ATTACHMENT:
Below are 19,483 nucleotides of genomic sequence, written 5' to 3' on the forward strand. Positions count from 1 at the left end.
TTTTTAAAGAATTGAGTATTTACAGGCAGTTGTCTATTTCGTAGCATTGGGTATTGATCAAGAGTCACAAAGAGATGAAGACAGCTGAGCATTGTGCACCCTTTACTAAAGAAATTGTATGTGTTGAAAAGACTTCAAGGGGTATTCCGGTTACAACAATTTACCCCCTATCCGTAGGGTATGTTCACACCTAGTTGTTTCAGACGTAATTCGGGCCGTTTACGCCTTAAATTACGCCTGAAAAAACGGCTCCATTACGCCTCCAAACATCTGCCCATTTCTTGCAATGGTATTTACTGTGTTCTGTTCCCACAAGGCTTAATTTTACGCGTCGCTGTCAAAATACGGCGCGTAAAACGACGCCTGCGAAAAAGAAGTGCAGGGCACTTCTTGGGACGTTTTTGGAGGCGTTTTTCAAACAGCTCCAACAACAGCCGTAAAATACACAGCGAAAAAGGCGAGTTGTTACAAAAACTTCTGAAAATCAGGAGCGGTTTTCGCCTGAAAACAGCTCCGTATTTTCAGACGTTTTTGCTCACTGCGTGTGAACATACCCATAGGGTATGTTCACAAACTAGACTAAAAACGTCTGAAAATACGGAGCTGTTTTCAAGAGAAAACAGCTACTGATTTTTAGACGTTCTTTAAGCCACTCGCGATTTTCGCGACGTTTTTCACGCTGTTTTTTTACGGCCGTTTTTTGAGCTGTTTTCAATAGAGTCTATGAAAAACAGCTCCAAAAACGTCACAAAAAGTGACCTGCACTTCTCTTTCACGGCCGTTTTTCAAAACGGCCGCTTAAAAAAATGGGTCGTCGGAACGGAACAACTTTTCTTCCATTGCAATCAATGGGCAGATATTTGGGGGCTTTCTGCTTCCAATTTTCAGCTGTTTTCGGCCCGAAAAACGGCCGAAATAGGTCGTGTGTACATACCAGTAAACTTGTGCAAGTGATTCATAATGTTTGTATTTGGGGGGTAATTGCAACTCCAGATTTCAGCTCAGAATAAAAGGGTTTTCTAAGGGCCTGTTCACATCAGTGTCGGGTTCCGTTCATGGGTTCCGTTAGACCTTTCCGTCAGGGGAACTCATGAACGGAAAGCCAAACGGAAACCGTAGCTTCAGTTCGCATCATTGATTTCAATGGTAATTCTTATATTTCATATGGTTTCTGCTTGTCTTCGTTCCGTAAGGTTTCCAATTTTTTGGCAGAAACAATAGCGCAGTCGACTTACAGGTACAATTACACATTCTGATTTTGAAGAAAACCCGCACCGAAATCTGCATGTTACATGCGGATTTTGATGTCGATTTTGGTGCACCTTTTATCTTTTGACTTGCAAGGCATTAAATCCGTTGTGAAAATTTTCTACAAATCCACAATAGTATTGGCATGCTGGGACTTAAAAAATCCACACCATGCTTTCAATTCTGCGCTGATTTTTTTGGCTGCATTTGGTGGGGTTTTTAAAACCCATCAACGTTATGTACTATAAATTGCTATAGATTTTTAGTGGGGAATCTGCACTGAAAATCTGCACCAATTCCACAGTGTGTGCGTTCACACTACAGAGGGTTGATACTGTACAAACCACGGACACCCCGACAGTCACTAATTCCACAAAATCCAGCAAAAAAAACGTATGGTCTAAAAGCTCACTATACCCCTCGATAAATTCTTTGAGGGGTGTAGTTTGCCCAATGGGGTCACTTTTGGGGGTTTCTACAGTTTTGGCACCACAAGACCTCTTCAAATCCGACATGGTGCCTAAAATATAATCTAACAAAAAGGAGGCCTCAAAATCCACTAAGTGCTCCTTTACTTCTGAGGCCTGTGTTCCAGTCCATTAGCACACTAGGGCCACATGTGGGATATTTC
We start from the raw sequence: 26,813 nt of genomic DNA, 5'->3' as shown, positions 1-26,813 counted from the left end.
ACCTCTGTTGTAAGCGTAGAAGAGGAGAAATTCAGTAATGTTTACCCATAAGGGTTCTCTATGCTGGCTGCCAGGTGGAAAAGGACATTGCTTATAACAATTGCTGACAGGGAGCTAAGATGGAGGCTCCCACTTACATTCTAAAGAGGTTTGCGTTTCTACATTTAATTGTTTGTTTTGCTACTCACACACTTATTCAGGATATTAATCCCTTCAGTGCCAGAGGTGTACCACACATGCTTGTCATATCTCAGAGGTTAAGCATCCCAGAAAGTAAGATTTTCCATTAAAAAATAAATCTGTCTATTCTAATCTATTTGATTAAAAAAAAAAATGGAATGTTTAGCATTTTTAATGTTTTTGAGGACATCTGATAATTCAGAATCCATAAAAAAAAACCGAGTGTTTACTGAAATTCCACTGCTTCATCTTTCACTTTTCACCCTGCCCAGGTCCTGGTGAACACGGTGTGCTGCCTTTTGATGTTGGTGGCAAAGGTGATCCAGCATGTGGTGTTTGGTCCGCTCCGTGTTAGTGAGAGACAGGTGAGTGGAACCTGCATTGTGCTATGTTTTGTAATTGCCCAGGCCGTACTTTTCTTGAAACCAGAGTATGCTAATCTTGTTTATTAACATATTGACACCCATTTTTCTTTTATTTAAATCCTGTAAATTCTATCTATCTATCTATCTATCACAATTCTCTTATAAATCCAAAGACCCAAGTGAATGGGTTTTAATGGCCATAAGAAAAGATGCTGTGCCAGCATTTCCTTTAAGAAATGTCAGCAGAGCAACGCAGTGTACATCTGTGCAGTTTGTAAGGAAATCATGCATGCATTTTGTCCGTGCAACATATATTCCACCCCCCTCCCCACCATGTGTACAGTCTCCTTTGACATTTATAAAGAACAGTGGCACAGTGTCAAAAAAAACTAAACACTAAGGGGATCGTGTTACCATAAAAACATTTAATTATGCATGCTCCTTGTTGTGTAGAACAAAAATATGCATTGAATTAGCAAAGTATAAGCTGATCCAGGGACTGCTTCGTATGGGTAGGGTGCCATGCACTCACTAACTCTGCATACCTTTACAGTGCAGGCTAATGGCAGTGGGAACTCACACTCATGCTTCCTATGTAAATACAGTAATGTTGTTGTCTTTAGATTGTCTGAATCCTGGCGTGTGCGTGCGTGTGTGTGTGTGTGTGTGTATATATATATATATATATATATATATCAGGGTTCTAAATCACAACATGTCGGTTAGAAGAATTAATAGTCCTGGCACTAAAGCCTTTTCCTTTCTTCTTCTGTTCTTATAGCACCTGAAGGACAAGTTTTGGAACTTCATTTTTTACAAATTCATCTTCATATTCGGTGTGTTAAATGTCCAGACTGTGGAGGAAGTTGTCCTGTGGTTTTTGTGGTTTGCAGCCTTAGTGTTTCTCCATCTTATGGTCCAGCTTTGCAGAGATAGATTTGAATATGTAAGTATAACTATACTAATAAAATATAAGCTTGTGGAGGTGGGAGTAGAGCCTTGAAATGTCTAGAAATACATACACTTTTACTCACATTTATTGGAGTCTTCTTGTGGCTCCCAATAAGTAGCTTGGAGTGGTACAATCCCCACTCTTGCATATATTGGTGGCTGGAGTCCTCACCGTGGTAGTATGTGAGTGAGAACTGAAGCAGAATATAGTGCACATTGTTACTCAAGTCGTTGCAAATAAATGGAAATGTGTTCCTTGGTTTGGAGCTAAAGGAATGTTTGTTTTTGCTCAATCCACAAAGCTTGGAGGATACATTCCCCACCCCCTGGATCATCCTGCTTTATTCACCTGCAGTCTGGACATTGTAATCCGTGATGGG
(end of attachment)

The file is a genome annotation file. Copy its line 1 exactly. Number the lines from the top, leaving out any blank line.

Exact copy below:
Below are 19,483 nucleotides of genomic sequence, written 5' to 3' on the forward strand. Positions count from 1 at the left end.